Mary Connealy is an author, journalist and a teacher. She releases three books with Barbour this year, is a columnist for the Lyons Mirror-Sun, and an occasional book reviewer for the Sioux City Journal. She lives on a farm in Nebraska with her husband, Ivan and their four daughters, Joslyn, Wendy, Shelly and Katy.
Comedy is Serious Business.
I’ve been trying to write a blog giving advice about how to write comedy for a while and you know what?
It’s a hard, serious business.
Have you ever heard the expression, ‘The opposite of love isn’t hate, it’s apathy.’
Only someone we really care about can deeply hurt us. It’s that the love is betrayed that flips a person to hate. I think of this as having your feelings open. And when you’re open, things can slip in.
Comedy is like that. It opens your feelings and then, when the reader is . . . you might say vulnerable. . .you can flip those feelings to something else. Deal with something really important, revealing, dark or heavy, through the humor.
This is a scene in Doctor in Petticoats that, I hope, opens the reader up with comedy, in a very serious situation, then once they’re vulnerable, lets me make them feel something much more powerfully than if I’d just played it straight the whole time.
It also lets me reveal a very troubled hero, but also make him sympathetic.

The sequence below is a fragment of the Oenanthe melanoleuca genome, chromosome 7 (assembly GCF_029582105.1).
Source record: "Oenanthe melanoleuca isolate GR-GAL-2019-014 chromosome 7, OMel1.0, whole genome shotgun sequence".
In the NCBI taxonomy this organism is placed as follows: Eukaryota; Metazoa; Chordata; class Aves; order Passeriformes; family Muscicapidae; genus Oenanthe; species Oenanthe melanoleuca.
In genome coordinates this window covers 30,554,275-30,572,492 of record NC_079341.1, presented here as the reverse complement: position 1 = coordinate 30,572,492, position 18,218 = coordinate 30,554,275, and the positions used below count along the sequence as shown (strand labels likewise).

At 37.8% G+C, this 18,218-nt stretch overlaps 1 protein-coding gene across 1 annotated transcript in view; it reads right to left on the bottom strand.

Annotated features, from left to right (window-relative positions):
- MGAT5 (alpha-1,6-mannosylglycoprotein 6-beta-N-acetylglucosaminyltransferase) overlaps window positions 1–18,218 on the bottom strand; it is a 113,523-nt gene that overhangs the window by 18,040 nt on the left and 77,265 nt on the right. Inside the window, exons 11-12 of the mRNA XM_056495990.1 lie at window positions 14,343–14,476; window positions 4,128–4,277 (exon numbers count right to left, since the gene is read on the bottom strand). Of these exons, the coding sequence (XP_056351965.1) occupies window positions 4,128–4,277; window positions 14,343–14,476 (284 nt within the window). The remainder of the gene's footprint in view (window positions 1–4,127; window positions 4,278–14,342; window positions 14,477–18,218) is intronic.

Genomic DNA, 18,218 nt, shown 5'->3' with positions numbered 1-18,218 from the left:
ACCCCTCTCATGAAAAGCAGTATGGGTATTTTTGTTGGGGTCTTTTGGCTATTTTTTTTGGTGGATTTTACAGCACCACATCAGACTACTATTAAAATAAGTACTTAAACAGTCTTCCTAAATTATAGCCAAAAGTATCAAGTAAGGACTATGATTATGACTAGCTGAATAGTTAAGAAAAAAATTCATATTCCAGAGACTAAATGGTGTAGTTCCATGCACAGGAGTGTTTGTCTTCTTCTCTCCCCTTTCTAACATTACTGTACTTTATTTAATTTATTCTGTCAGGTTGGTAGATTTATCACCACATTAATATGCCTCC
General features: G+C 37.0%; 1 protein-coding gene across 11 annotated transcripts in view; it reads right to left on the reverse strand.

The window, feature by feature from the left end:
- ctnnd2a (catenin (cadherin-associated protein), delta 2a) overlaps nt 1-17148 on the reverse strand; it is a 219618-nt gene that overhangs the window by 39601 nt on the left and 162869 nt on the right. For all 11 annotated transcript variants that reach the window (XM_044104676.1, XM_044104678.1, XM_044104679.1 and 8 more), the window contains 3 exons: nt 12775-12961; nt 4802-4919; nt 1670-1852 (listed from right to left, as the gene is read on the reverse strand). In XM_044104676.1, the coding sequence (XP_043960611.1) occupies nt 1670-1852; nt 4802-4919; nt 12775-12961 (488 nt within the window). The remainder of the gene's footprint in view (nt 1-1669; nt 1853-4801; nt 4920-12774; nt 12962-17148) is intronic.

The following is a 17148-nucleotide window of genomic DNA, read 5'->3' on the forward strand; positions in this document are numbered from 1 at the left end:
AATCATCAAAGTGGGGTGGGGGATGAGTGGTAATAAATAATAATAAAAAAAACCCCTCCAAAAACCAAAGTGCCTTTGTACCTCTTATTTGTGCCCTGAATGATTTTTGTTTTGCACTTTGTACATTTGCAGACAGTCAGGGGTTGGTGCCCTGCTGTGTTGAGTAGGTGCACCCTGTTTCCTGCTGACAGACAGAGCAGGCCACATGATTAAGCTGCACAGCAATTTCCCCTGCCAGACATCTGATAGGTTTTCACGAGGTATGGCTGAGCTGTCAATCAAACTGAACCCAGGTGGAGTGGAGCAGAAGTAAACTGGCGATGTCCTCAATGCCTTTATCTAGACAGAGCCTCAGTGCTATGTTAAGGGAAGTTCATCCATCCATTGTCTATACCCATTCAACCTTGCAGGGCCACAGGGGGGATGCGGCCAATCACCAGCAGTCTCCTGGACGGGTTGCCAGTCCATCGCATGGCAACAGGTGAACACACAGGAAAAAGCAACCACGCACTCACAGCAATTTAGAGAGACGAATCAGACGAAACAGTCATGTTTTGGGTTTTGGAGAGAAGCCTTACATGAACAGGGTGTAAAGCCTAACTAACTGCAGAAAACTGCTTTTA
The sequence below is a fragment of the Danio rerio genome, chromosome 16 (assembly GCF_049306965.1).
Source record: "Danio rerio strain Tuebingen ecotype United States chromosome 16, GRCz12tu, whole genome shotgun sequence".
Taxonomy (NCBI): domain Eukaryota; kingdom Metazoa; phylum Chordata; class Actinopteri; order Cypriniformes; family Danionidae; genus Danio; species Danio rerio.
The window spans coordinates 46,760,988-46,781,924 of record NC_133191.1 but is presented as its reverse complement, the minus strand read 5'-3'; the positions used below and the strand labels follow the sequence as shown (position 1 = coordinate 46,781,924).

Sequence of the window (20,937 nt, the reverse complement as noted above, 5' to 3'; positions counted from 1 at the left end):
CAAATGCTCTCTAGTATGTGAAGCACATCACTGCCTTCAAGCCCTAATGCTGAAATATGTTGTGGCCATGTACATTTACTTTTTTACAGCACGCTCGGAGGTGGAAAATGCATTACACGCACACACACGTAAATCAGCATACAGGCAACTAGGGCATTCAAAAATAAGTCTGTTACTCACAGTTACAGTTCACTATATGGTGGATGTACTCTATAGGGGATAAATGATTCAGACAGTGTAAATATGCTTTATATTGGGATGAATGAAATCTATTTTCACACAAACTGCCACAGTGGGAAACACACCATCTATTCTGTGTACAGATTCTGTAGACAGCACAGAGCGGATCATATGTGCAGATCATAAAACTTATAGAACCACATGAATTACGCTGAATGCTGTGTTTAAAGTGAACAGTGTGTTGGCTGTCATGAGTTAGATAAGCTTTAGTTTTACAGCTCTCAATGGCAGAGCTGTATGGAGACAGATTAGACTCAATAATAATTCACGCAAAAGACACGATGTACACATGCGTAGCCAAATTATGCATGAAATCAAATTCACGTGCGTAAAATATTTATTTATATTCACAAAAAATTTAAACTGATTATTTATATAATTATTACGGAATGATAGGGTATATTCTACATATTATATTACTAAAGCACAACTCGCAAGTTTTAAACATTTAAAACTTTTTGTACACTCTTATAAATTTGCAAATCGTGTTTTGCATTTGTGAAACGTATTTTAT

The set up.
A stagecoach wreck. Lots of people hurt. My heroine, Beth, needs the help of a man who, though she doesn’t know it, is a burned out Army doctor. He’s come to believe everyone he touches is harmed.
Beth has been mostly ignoring him on the stagecoach ride, but now she needs help and he’s the only one who can give it.
Doctor in Petticoats
Beth surged to her feet. “We need help over here!”
She stomped to the man’s side and, carefully considering her approach—or maybe not so carefully—she grabbed the man’s filthy flattened black Stetson off his head and swatted him with it.
“Hey!” He turned as if surprised to see her.
“I didn’t exactly sneak up on you, now did I?” She waled on him again.
He shielded his face. His once-white shirt tore up one side at his sudden movement. “Will you stop that?”
“Do I have your attention, you miserable worm?” Beth threw the hat at his head.
He held his arms over her face, the bedraggled white sleeves rolled up nearly to his elbows, and glared through his wrists at her. His eyes narrowed.
“You get up off the ground and help us, you worthless skunk.”
“Get away from me.” The skunk’s eyes flashed like he had rabies.
“I need help. I don’t care how hung over you are, how lazy you are or how stupid you are. Right now I need some muscle, and I know you’ve got it. Get on your feet and get over there and help us, or so help me I will rip your arm off and beat you to death with the bloody stump.”
The man’s eyes seemed to clear. Maybe she’d pierced the alcoholic fog. “I’m not drunk.”
Interesting that he hadn’t protested being called stupid or worthless or a skunk. . . what else had she called him? She’d lost track of her insults somewhere along the line.